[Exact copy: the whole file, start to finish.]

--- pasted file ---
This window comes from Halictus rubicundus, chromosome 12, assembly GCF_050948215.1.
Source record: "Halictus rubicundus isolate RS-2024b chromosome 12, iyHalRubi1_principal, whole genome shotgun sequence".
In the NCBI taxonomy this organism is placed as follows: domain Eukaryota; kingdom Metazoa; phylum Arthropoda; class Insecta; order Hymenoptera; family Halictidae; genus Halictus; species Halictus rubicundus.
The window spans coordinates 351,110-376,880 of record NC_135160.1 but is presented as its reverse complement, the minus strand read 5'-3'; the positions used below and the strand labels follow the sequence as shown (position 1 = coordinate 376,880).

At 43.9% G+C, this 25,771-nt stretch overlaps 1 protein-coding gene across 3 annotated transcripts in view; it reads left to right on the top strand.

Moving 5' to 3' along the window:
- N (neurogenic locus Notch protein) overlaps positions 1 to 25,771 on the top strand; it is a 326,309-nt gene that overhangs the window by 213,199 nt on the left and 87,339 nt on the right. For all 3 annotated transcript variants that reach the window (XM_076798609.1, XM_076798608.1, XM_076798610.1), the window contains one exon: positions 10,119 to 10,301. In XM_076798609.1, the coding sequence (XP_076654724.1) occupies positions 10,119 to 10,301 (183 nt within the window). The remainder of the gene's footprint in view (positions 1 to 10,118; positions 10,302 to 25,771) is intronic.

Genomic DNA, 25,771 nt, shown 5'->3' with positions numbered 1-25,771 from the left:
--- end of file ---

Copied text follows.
This window comes from Halictus rubicundus, chromosome 12, assembly GCF_050948215.1.
Source record: "Halictus rubicundus isolate RS-2024b chromosome 12, iyHalRubi1_principal, whole genome shotgun sequence".
In the NCBI taxonomy this organism is placed as follows: domain Eukaryota; kingdom Metazoa; phylum Arthropoda; class Insecta; order Hymenoptera; family Halictidae; genus Halictus; species Halictus rubicundus.
The window spans coordinates 351,110-376,880 of record NC_135160.1 but is presented as its reverse complement, the minus strand read 5'-3'; the positions used below and the strand labels follow the sequence as shown (position 1 = coordinate 376,880).

At 43.9% G+C, this 25,771-nt stretch overlaps 1 protein-coding gene across 3 annotated transcripts in view; it reads left to right on the top strand.

Moving 5' to 3' along the window:
- N (neurogenic locus Notch protein) overlaps positions 1 to 25,771 on the top strand; it is a 326,309-nt gene that overhangs the window by 213,199 nt on the left and 87,339 nt on the right. For all 3 annotated transcript variants that reach the window (XM_076798609.1, XM_076798608.1, XM_076798610.1), the window contains one exon: positions 10,119 to 10,301. In XM_076798609.1, the coding sequence (XP_076654724.1) occupies positions 10,119 to 10,301 (183 nt within the window). The remainder of the gene's footprint in view (positions 1 to 10,118; positions 10,302 to 25,771) is intronic.

Genomic DNA, 25,771 nt, shown 5'->3' with positions numbered 1-25,771 from the left: